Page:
Friday, March 2, 2012


A couple of weeks ago on a side trip into an antiques shop, I found a near mint condition issue of the Delineator from 1906.  The Delineator was the fashion and pattern magazine for Butterick Patterns, so it's full of the latest Paris fashion trends, the most popular fabrics, colors and ideas.
I love the style of this cover art.
What always amazes me about these century old publications is how similar they are to their modern counterparts. There are articles on cooking healthy and tasty meals, uplifting stories, some serious articles about "modern times," the latest fashions and tips for looking good.
This spread features lace and embroidered accessories and how to alter the most popular skirt style to fit you exactly. The pattern altering techniques are the same as used today.
This is an article on using stencils to decorate clothing and household textiles. Not only the concept but the designs could be from one of today's magazines. Stenciling is still very popular.
1906 was still very much in the wasp waist Gibson Girl fashion era. Here are some of the latest styles in "waists" (blouses) and sleeves.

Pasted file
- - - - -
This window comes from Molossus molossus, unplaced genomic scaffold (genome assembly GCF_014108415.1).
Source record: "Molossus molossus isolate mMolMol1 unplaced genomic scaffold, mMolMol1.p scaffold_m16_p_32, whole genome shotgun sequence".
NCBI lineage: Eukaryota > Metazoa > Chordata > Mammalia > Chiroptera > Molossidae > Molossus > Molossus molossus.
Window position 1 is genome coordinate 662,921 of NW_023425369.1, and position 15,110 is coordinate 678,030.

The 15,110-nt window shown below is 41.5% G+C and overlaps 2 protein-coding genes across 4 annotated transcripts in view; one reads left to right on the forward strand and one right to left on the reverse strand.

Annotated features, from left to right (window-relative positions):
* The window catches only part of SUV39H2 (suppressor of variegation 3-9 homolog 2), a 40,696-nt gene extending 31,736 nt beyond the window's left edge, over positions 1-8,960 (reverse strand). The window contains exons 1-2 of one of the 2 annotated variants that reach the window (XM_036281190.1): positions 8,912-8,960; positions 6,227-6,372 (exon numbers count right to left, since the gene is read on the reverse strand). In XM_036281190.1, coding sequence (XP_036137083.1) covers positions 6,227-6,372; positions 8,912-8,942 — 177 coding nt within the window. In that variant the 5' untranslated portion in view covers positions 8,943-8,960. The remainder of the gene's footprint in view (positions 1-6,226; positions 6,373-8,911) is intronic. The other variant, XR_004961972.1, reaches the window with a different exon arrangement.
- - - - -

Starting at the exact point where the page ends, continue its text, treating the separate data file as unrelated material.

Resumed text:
Even though my goal is to get rid of paper in our house (the excess of books and magazines), I couldn't resist this one and have spent hours reading and enjoying it.

Thursday, March 1, 2012

Works in Progress...

I'm plying the needle (or needles) again. It feels good.
I'm knitting a second pink hat.  I showed the first one done here. It was a bit small so I'm doing another for me. One side is done and the second side underway. This is a bit more designing on my part--how to make the cable section wider but not too much taller (it tapers to a point at the top) and how to pick up stitches on the new resized cable. It's been interesting. (hint--take a lot of notes as you go along!)
I put in a lot of hours on the mounds on my crewel piece. The wool thread looks much more brown in my lamp light when I'm stitching than it does in sunlight where I took this photo.
I made a second mari, using plastic bags as the foundation (on the left). I think I did better with this one. I also spent time rolling my first one on a hard surface to round it up a bit (it's still lumpy there on the right). 
Sorry for the bad photo. I worked a lot on my sudoku piece. I now have one square done in each nine-patch block.  My comfort zone would be to complete each row or nine-patch at a time, so I'm trying to be more flexible and jump around (the square in the upper left was completed as a class sample).